Given the extent of the tile-and-terrazzo revival happening in the interiors universe, new book Ingressi di Milano curated by Karl Kolbitz should be sold out by the time you reach the end of this post. Anyone who pounded the streets for the city’s annual furniture fair last month can confirm that Milan is full of beautiful buildings whose entrance halls beg to be peered into should a door or gate be ajar. This book unveils 144 such entryways to buildings both private and public. They date from 1920 to 1970 and are designed by some of the city’s finest architects – Gio Ponti included. Marble seems to be as pedestrian a choice for the Milanese as plasterboard is to the rest of us, so you can browse page upon page of splendid colour, geometry and form in the modernist, minimalist and futuristic halls featured. With lingering shots of the details – handles, handrails and stairs – plus contributions from writers specialising in architecture, design and natural stone, you nerd out or dip into this book as much as you want. It even includes an annotated map of the city with addresses for all hallways featured so you can plan your next city break.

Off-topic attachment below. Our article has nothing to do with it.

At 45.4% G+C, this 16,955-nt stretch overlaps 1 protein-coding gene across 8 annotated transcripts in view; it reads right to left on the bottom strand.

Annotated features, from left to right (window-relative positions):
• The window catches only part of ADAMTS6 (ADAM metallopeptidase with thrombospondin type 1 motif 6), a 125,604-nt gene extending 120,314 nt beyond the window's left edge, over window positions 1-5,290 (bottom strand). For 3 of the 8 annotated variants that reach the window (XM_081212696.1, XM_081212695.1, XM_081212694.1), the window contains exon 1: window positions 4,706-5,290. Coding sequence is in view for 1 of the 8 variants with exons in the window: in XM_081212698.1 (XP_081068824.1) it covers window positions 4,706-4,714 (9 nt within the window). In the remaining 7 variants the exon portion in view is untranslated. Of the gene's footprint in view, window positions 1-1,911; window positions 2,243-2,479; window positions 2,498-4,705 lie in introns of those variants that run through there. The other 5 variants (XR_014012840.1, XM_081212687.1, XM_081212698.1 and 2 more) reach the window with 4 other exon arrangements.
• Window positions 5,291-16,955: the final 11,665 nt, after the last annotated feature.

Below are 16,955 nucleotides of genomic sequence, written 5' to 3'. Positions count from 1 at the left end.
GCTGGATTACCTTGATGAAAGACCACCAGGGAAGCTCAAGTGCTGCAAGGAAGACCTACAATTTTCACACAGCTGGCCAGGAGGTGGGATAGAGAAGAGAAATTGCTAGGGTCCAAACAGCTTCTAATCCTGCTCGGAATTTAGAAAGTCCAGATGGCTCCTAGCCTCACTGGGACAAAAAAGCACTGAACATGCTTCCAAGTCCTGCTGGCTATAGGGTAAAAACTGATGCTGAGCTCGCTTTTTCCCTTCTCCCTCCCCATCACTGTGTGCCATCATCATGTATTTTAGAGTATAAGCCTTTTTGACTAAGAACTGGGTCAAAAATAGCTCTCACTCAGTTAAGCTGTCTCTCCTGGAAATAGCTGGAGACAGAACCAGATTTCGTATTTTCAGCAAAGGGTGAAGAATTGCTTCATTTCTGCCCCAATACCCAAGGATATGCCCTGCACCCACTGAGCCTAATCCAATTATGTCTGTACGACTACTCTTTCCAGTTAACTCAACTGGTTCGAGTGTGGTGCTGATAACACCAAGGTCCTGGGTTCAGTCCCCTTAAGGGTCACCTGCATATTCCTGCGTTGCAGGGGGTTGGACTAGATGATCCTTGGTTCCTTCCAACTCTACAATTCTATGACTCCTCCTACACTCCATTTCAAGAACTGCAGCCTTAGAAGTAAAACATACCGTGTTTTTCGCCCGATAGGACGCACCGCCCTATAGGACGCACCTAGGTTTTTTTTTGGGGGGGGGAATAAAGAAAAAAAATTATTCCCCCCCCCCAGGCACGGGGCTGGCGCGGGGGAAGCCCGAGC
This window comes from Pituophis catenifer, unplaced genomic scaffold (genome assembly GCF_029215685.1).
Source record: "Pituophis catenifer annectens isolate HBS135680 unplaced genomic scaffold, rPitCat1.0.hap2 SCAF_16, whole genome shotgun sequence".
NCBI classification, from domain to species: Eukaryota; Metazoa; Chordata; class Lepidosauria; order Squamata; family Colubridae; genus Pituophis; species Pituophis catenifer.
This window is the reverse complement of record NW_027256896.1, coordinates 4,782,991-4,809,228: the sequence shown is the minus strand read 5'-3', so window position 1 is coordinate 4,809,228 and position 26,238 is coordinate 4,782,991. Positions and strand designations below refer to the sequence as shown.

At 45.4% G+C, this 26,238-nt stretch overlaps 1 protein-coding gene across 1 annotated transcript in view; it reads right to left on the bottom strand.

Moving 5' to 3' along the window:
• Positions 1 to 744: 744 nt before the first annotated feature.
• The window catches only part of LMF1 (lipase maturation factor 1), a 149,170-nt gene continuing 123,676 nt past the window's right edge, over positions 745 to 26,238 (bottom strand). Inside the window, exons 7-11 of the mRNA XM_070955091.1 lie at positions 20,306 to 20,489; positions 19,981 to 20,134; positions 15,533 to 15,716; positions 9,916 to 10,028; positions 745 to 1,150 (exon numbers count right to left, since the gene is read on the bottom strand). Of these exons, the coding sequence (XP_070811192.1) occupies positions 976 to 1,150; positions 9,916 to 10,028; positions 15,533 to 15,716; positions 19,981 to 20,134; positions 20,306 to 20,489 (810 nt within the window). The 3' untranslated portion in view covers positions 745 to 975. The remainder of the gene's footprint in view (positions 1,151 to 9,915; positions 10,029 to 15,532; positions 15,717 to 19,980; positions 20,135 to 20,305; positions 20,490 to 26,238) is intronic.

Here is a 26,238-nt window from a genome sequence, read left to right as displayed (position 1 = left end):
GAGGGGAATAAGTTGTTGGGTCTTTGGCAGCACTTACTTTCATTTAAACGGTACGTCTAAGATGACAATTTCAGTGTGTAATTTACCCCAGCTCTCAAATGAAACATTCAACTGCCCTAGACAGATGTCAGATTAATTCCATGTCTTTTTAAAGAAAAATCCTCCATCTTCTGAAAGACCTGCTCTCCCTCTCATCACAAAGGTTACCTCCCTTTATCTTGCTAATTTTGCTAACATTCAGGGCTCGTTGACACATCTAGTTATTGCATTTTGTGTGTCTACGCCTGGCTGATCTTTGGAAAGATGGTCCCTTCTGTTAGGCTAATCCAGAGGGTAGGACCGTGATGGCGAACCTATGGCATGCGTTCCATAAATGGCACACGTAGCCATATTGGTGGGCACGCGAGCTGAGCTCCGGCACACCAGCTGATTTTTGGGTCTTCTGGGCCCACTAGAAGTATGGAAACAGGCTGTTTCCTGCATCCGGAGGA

Ingressi di Milano is published by Taschen.